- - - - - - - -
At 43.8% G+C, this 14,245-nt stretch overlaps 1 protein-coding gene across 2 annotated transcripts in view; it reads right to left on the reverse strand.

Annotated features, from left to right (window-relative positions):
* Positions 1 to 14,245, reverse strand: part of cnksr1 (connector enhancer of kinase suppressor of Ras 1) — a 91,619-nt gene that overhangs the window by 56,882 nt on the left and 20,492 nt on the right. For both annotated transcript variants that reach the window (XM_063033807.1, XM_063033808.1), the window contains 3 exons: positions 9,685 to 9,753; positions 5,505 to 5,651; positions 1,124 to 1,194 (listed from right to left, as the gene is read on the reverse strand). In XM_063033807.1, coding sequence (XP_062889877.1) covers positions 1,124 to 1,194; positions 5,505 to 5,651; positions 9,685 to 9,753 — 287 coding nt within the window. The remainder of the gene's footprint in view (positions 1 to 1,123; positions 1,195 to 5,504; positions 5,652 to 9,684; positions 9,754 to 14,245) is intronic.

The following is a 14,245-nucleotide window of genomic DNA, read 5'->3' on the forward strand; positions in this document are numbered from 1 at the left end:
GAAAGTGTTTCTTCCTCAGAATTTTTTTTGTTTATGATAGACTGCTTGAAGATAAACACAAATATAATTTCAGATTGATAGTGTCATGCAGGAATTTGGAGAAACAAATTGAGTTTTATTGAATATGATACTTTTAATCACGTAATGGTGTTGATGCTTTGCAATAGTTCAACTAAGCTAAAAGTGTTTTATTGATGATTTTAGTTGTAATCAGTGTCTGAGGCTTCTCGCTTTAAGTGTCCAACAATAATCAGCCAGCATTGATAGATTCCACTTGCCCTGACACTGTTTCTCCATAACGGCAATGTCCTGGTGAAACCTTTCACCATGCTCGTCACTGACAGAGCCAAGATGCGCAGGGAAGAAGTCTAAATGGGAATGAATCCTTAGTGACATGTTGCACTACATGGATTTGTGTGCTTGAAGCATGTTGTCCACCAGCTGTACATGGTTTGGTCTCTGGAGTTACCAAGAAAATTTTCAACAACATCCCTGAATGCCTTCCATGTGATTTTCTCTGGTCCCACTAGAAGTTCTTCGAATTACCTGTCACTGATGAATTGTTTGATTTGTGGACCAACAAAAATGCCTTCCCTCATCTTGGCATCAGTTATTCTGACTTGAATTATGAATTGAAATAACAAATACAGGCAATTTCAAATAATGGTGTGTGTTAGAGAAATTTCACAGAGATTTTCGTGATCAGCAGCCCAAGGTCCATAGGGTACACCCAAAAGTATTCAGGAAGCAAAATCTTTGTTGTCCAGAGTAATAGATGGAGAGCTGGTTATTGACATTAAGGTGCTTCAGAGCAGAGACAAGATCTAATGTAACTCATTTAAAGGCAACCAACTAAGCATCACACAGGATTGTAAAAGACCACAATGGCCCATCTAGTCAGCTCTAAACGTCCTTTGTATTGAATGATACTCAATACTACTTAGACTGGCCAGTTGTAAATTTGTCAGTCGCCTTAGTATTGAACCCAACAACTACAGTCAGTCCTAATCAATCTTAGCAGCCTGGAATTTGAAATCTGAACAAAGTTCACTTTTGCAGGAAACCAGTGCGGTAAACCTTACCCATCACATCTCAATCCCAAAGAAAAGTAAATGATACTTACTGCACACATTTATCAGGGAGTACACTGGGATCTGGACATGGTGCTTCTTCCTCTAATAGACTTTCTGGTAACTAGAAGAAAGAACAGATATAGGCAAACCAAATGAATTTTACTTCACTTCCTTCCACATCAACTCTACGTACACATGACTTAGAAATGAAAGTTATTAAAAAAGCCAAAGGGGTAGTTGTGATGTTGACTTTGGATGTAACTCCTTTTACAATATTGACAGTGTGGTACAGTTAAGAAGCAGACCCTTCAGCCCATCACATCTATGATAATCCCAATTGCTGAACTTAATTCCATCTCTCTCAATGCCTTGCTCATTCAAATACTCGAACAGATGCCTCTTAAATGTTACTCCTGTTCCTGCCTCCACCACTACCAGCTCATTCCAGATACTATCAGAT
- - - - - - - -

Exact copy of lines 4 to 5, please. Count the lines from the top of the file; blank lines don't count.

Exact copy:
The following is a 14,245-nucleotide window of genomic DNA, read 5'->3' on the forward strand; positions in this document are numbered from 1 at the left end:
GAAAGTGTTTCTTCCTCAGAATTTTTTTTGTTTATGATAGACTGCTTGAAGATAAACACAAATATAATTTCAGATTGATAGTGTCATGCAGGAATTTGGAGAAACAAATTGAGTTTTATTGAATATGATACTTTTAATCACGTAATGGTGTTGATGCTTTGCAATAGTTCAACTAAGCTAAAAGTGTTTTATTGATGATTTTAGTTGTAATCAGTGTCTGAGGCTTCTCGCTTTAAGTGTCCAACAATAATCAGCCAGCATTGATAGATTCCACTTGCCCTGACACTGTTTCTCCATAACGGCAATGTCCTGGTGAAACCTTTCACCATGCTCGTCACTGACAGAGCCAAGATGCGCAGGGAAGAAGTCTAAATGGGAATGAATCCTTAGTGACATGTTGCACTACATGGATTTGTGTGCTTGAAGCATGTTGTCCACCAGCTGTACATGGTTTGGTCTCTGGAGTTACCAAGAAAATTTTCAACAACATCCCTGAATGCCTTCCATGTGATTTTCTCTGGTCCCACTAGAAGTTCTTCGAATTACCTGTCACTGATGAATTGTTTGATTTGTGGACCAACAAAAATGCCTTCCCTCATCTTGGCATCAGTTATTCTGACTTGAATTATGAATTGAAATAACAAATACAGGCAATTTCAAATAATGGTGTGTGTTAGAGAAATTTCACAGAGATTTTCGTGATCAGCAGCCCAAGGTCCATAGGGTACACCCAAAAGTATTCAGGAAGCAAAATCTTTGTTGTCCAGAGTAATAGATGGAGAGCTGGTTATTGACATTAAGGTGCTTCAGAGCAGAGACAAGATCTAATGTAACTCATTTAAAGGCAACCAACTAAGCATCACACAGGATTGTAAAAGACCACAATGGCCCATCTAGTCAGCTCTAAACGTCCTTTGTATTGAATGATACTCAATACTACTTAGACTGGCCAGTTGTAAATTTGTCAGTCGCCTTAGTATTGAACCCAACAACTACAGTCAGTCCTAATCAATCTTAGCAGCCTGGAATTTGAAATCTGAACAAAGTTCACTTTTGCAGGAAACCAGTGCGGTAAACCTTACCCATCACATCTCAATCCCAAAGAAAAGTAAATGATACTTACTGCACACATTTATCAGGGAGTACACTGGGATCTGGACATGGTGCTTCTTCCTCTAATAGACTTTCTGGTAACTAGAAGAAAGAACAGATATAGGCAAACCAAATGAATTTTACTTCACTTCCTTCCACATCAACTCTACGTACACATGACTTAGAAATGAAAGTTATTAAAAAAGCCAAAGGGGTAGTTGTGATGTTGACTTTGGATGTAACTCCTTTTACAATATTGACAGTGTGGTACAGTTAAGAAGCAGACCCTTCAGCCCATCACATCTATGATAATCCCAATTGCTGAACTTAATTCCATCTCTCTCAATGCCTTGCTCATTCAAATACTCGAACAGATGCCTCTTAAATGTTACTCCTGTTCCTGCCTCCACCACTACCAGCTCATTCCAGATACTATCAGAT